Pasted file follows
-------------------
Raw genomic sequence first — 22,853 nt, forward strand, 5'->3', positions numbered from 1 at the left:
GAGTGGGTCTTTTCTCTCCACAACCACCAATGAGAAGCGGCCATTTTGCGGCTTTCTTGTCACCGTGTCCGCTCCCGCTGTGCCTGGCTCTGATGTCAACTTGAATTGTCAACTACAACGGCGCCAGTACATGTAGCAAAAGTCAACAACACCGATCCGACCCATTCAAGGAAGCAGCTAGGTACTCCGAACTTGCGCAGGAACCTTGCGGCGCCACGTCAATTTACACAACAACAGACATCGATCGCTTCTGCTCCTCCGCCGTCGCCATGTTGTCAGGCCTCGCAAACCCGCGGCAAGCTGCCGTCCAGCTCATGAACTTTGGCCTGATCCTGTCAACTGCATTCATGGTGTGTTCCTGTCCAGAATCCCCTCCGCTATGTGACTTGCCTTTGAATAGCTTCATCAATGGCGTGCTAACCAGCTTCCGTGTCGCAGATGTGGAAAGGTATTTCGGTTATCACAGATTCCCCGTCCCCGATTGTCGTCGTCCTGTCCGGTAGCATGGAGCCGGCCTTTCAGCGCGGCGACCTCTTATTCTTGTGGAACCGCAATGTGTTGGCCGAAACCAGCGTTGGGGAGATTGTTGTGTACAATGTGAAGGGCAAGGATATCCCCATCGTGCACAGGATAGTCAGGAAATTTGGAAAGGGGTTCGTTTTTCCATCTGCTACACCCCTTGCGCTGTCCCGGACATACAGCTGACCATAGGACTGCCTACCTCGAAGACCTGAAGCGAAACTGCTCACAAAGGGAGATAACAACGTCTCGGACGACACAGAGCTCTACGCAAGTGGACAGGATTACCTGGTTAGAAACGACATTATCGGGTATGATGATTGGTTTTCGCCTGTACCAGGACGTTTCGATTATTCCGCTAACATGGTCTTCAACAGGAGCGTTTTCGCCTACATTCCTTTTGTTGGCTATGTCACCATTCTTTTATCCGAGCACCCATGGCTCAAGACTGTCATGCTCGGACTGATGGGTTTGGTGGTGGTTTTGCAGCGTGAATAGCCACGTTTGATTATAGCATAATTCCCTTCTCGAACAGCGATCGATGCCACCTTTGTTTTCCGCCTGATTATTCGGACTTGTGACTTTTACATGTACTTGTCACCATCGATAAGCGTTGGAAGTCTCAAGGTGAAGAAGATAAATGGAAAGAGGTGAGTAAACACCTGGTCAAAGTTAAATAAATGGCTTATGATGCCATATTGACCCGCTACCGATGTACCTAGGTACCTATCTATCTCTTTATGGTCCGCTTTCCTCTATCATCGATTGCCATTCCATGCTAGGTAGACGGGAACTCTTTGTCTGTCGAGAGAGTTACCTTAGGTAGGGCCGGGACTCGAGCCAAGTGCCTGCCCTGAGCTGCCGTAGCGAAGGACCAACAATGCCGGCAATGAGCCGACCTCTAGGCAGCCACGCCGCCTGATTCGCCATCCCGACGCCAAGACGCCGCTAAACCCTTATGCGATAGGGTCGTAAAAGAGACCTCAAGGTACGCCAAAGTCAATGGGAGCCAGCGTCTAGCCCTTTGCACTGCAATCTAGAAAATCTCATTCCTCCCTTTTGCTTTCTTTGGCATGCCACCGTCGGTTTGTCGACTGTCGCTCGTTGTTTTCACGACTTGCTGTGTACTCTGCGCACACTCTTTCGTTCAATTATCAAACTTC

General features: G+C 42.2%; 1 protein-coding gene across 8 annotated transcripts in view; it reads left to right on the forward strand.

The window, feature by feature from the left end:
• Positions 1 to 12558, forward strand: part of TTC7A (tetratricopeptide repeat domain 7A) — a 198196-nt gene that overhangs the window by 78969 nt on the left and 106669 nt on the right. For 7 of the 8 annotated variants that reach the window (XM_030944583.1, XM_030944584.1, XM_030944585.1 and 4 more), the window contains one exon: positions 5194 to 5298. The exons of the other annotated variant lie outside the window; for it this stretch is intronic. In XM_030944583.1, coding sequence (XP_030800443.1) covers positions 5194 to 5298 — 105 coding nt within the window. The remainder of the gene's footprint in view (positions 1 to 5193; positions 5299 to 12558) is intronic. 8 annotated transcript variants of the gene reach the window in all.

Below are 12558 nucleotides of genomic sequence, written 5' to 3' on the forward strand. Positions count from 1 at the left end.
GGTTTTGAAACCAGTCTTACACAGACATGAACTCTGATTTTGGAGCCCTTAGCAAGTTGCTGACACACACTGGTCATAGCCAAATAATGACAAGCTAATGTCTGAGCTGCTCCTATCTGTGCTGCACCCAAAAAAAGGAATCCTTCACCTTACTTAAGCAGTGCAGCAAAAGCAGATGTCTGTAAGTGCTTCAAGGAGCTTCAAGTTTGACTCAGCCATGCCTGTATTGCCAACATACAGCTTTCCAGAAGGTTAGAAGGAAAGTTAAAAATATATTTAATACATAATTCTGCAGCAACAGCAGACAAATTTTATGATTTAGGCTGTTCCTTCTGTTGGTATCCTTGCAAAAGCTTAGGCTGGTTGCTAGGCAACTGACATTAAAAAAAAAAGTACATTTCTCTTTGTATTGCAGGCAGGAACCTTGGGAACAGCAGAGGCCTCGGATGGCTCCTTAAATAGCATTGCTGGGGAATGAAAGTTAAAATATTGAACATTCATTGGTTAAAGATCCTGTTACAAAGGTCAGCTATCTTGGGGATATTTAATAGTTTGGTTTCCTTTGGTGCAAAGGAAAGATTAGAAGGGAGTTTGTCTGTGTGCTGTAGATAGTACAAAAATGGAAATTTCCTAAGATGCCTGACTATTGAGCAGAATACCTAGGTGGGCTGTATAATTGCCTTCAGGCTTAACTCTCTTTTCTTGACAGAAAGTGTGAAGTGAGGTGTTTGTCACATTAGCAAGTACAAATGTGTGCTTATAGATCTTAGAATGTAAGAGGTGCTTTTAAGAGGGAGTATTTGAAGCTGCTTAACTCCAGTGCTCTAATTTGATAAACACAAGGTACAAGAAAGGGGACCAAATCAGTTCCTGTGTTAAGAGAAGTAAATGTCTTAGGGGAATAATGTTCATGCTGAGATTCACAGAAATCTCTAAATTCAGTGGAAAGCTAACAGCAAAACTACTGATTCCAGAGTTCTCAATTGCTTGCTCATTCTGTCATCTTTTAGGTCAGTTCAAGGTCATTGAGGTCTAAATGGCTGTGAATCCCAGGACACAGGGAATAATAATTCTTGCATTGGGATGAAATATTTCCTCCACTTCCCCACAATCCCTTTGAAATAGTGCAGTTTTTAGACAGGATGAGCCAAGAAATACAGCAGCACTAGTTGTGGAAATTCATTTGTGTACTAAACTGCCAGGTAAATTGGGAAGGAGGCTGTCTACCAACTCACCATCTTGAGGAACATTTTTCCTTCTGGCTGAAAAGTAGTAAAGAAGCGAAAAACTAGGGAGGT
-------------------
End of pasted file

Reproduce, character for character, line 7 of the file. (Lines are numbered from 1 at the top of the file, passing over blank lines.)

GGTTTTGAAACCAGTCTTACACAGACATGAACTCTGATTTTGGAGCCCTTAGCAAGTTGCTGACACACACTGGTCATAGCCAAATAATGACAAGCTAATGTCTGAGCTGCTCCTATCTGTGCTGCACCCAAAAAAAGGAATCCTTCACCTTACTTAAGCAGTGCAGCAAAAGCAGATGTCTGTAAGTGCTTCAAGGAGCTTCAAGTTTGACTCAGCCATGCCTGTATTGCCAACATACAGCTTTCCAGAAGGTTAGAAGGAAAGTTAAAAATATATTTAATACATAATTCTGCAGCAACAGCAGACAAATTTTATGATTTAGGCTGTTCCTTCTGTTGGTATCCTTGCAAAAGCTTAGGCTGGTTGCTAGGCAACTGACATTAAAAAAAAAAGTACATTTCTCTTTGTATTGCAGGCAGGAACCTTGGGAACAGCAGAGGCCTCGGATGGCTCCTTAAATAGCATTGCTGGGGAATGAAAGTTAAAATATTGAACATTCATTGGTTAAAGATCCTGTTACAAAGGTCAGCTATCTTGGGGATATTTAATAGTTTGGTTTCCTTTGGTGCAAAGGAAAGATTAGAAGGGAGTTTGTCTGTGTGCTGTAGATAGTACAAAAATGGAAATTTCCTAAGATGCCTGACTATTGAGCAGAATACCTAGGTGGGCTGTATAATTGCCTTCAGGCTTAACTCTCTTTTCTTGACAGAAAGTGTGAAGTGAGGTGTTTGTCACATTAGCAAGTACAAATGTGTGCTTATAGATCTTAGAATGTAAGAGGTGCTTTTAAGAGGGAGTATTTGAAGCTGCTTAACTCCAGTGCTCTAATTTGATAAACACAAGGTACAAGAAAGGGGACCAAATCAGTTCCTGTGTTAAGAGAAGTAAATGTCTTAGGGGAATAATGTTCATGCTGAGATTCACAGAAATCTCTAAATTCAGTGGAAAGCTAACAGCAAAACTACTGATTCCAGAGTTCTCAATTGCTTGCTCATTCTGTCATCTTTTAGGTCAGTTCAAGGTCATTGAGGTCTAAATGGCTGTGAATCCCAGGACACAGGGAATAATAATTCTTGCATTGGGATGAAATATTTCCTCCACTTCCCCACAATCCCTTTGAAATAGTGCAGTTTTTAGACAGGATGAGCCAAGAAATACAGCAGCACTAGTTGTGGAAATTCATTTGTGTACTAAACTGCCAGGTAAATTGGGAAGGAGGCTGTCTACCAACTCACCATCTTGAGGAACATTTTTCCTTCTGGCTGAAAAGTAGTAAAGAAGCGAAAAACTAGGGAGGT